TAU GEM (Tau Geminorum). While we might overlook a common orange class K (K2) giant, fourth magnitude (4.41) Tau Geminorum, in Gemini five degrees west-southwest of Castor, is a significant part of the Twins' outline, so it deserves to be explored. And as usual, we find buried treasure. Though in the thin part of the Milky Way not far from the galactic anticenter (in Taurus), the star's distance of 321 light years (give or take 8) is enough to produce an uncertain 0.29 magnitudes of dimming by interstellar dust. A temperature of 4420 Kelvin (needed to account for infrared radiation) then shows the star to shine with the light of 316 Suns, which leads to a radius 30 times solar. Theory yields a mass of 3.0 times that of the Sun. A recently-published study (see below) gives a mass of 2.3 Suns, which, given the similarity of properties among such stars over a range of masses, is not unreasonable agreement. Tau Gem is a slight variable that goes between magnitudes 4.3 and 4.6, which supports theory's suggestion that the star has ceased core helium fusion (or is close to doing so) and is beginning to brighten for the second time as a giant with a dead carbon/oxygen core. It will someday eject its outer layers to create an ephemeral planetary nebula, after which it will die as a white dwarf with a mass between 65 and 70 percent of the Sun. Tau Gem is also a quadruple star. At a separation from the luminous giant of just under two seconds of arc we find eleventh magnitude (11.0) Tau Gem B, which from its brightness is probably a K0 dwarf. Farther out, 59 seconds of arc away, is thirteenth magnitude (13.0) Tau C, which is most likely a K6 dwarf, if indeed it is a member of the system, which is contended. But over the past century, "C" has tracked Tau Gem A to within a couple tenths of a second of arc while Tau Gem itself has sailed along against the background by nearly five arcseconds, so Tau C seems to be a member, albeit a fragile one that may be separating from its mates. With a physical separation of at least 187 Astronomical Units, Tau B takes at least 1450 years to orbit Tau A, while (at least 5800 AU away) Tau C might take over a quarter million. Of far greater interest, Tau Geminorum harbors a closely-orbiting brown dwarf, a body with such a low mass (under eight percent solar) that it cannot initiate fusion of hydrogen to helium in its core. With an orbital period of 305.5 days, Tau Ab is at least 1.17 AU from its parent star and weighs in with a mass of at least 20.6 Jupiters, or 0.020 Suns. We might call it a massive planet, but the mass is higher than the 13 Jupiter-mass limit above which stars can fuse their deuterium (a nucleus with a proton and a neutron) into helium, which makes Ab most likely to be a brown dwarf that collapsed from its birth cloud along with Tau Aa, instead of being made by accumulation of dust and gas from the leftover circulating disk. But nobody knows the cutoff, so it might yet be a giant planet. If anyone's there, from Tau B, Tau A could shine with the light of four full Moons, while from Tau A, Tau B might be as bright as Venus. (Brown dwarf properties and stellar mass from D.S. Mitchell et al., "Astronomy and Astrophysics," 555, A87, 2013.)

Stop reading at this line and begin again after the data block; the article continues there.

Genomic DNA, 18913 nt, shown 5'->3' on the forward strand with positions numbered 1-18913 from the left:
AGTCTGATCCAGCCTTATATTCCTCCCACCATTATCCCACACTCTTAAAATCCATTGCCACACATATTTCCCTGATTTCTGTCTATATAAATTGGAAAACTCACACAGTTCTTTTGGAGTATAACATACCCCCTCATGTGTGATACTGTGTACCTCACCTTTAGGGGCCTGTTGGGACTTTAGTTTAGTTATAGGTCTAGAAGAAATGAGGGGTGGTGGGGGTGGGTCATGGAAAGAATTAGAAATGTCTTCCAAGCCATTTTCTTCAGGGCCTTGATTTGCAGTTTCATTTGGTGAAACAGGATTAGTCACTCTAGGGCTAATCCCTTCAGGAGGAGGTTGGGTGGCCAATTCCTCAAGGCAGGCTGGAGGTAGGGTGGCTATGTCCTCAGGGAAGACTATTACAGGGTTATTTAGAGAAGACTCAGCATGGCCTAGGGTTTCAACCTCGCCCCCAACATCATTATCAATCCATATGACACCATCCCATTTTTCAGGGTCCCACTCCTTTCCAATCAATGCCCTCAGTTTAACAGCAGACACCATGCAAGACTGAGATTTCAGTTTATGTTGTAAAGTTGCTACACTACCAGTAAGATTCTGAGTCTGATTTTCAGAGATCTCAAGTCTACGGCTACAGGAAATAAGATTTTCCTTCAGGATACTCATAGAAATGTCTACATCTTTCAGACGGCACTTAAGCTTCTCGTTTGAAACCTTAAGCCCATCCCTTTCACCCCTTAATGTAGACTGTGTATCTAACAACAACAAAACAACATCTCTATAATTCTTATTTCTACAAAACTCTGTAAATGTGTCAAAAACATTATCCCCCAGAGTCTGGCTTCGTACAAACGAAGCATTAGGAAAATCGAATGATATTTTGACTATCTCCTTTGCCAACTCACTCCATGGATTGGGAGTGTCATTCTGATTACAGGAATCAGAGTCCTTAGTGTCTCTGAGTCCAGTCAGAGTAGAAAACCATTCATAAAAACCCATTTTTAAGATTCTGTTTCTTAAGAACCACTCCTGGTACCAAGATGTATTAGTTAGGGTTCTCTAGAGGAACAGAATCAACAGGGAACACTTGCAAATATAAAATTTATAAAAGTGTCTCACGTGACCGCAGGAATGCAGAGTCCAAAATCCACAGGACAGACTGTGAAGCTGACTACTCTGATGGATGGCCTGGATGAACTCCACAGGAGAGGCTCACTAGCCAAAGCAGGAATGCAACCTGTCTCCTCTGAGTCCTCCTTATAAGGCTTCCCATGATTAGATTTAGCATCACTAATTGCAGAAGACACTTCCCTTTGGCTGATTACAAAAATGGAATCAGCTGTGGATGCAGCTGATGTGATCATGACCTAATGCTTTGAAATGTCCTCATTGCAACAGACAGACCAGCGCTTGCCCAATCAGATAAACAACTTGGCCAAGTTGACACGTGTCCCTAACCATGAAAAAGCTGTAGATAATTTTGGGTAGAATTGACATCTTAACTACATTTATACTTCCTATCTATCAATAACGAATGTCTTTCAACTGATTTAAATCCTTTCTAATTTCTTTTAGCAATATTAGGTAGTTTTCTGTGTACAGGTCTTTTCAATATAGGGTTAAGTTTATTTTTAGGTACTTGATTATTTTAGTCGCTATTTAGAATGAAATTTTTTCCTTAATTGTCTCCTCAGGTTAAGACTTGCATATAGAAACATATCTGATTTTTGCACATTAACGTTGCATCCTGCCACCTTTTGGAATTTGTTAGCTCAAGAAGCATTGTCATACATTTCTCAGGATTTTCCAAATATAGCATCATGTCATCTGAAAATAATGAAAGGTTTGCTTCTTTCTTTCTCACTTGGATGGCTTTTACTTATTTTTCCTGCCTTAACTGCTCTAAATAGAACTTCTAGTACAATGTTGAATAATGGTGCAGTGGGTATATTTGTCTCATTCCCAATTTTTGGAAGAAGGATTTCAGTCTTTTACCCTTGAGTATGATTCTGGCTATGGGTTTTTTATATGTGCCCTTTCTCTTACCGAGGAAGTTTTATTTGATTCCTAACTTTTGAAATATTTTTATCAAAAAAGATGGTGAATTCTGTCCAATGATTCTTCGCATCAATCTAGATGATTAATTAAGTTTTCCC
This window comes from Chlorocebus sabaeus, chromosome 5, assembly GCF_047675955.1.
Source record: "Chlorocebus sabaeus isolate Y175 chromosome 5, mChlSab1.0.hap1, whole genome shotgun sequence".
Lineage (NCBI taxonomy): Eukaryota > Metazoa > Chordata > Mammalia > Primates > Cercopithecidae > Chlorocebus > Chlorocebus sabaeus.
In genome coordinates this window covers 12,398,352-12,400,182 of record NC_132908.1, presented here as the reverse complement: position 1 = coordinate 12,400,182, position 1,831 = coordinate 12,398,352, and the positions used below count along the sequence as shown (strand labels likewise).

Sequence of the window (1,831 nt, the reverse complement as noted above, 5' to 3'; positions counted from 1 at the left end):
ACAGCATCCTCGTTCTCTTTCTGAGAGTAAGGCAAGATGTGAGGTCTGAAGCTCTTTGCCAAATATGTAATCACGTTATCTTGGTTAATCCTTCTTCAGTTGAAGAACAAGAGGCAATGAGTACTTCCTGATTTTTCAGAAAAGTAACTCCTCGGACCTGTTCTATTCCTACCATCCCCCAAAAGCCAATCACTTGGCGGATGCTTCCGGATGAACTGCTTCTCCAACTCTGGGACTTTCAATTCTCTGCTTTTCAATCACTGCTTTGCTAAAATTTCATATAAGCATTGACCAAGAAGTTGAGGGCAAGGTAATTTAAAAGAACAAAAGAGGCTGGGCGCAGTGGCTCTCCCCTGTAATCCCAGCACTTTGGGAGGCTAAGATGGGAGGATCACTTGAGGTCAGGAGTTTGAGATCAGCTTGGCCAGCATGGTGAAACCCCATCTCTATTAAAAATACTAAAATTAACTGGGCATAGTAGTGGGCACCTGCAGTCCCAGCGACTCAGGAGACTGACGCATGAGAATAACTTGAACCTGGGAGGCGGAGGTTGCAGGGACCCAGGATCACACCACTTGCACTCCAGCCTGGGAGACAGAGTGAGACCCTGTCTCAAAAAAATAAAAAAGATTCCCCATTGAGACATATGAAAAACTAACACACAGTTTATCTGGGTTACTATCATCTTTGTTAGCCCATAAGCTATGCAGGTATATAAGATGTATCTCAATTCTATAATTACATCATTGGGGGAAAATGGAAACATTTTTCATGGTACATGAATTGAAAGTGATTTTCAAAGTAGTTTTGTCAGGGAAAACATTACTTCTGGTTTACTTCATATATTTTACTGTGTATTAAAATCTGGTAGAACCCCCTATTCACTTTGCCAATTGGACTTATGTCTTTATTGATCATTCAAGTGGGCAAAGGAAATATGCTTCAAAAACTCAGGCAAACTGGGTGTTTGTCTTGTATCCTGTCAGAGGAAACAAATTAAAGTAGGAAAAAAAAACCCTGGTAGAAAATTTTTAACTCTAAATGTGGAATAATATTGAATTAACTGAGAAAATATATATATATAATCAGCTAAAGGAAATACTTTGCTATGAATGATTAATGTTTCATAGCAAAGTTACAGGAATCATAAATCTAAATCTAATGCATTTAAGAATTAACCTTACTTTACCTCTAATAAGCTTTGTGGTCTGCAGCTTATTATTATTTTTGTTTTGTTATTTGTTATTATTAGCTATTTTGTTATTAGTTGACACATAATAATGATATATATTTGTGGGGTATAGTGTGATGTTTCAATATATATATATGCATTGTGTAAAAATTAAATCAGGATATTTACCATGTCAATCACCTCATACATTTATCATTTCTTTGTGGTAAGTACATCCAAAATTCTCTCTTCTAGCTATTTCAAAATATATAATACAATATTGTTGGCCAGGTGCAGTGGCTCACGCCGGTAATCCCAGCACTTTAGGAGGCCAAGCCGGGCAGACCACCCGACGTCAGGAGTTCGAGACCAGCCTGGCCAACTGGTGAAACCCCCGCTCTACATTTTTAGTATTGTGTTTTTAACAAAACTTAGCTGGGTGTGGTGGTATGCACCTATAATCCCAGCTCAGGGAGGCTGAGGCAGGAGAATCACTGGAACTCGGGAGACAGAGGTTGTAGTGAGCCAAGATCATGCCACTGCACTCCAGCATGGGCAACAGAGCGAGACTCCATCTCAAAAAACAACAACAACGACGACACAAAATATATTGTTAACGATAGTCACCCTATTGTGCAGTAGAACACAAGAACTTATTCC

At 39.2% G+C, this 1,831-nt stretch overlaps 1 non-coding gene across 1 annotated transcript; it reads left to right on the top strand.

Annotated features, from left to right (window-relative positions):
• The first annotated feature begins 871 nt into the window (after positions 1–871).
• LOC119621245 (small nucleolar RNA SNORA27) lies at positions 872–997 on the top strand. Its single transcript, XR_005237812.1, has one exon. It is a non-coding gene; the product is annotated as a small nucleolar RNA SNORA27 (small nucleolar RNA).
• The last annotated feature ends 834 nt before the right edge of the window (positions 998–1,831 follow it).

Written byJim Kaler 1/01/16. Return to STARS.